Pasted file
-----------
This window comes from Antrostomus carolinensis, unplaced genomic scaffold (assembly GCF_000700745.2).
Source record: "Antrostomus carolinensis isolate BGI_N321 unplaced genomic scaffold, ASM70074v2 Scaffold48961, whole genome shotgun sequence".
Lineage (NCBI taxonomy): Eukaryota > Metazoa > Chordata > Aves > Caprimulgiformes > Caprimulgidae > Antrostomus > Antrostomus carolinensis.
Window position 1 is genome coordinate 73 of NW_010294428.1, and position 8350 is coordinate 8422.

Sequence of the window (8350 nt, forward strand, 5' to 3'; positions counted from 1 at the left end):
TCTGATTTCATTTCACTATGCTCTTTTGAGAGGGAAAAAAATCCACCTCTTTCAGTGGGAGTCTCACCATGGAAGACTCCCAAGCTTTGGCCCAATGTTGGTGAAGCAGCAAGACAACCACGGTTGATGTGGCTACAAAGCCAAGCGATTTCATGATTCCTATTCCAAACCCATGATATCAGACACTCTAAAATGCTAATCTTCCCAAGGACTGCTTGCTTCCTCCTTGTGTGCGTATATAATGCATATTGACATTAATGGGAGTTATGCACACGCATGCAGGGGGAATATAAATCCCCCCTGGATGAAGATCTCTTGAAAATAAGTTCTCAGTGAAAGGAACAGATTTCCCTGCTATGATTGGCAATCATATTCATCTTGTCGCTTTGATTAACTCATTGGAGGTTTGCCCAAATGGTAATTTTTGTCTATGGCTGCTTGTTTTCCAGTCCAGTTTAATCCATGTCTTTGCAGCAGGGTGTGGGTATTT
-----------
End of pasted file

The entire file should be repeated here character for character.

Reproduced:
This window comes from Antrostomus carolinensis, unplaced genomic scaffold (assembly GCF_000700745.2).
Source record: "Antrostomus carolinensis isolate BGI_N321 unplaced genomic scaffold, ASM70074v2 Scaffold48961, whole genome shotgun sequence".
Lineage (NCBI taxonomy): Eukaryota > Metazoa > Chordata > Aves > Caprimulgiformes > Caprimulgidae > Antrostomus > Antrostomus carolinensis.
Window position 1 is genome coordinate 73 of NW_010294428.1, and position 8350 is coordinate 8422.

Sequence of the window (8350 nt, forward strand, 5' to 3'; positions counted from 1 at the left end):
TCTGATTTCATTTCACTATGCTCTTTTGAGAGGGAAAAAAATCCACCTCTTTCAGTGGGAGTCTCACCATGGAAGACTCCCAAGCTTTGGCCCAATGTTGGTGAAGCAGCAAGACAACCACGGTTGATGTGGCTACAAAGCCAAGCGATTTCATGATTCCTATTCCAAACCCATGATATCAGACACTCTAAAATGCTAATCTTCCCAAGGACTGCTTGCTTCCTCCTTGTGTGCGTATATAATGCATATTGACATTAATGGGAGTTATGCACACGCATGCAGGGGGAATATAAATCCCCCCTGGATGAAGATCTCTTGAAAATAAGTTCTCAGTGAAAGGAACAGATTTCCCTGCTATGATTGGCAATCATATTCATCTTGTCGCTTTGATTAACTCATTGGAGGTTTGCCCAAATGGTAATTTTTGTCTATGGCTGCTTGTTTTCCAGTCCAGTTTAATCCATGTCTTTGCAGCAGGGTGTGGGTATTT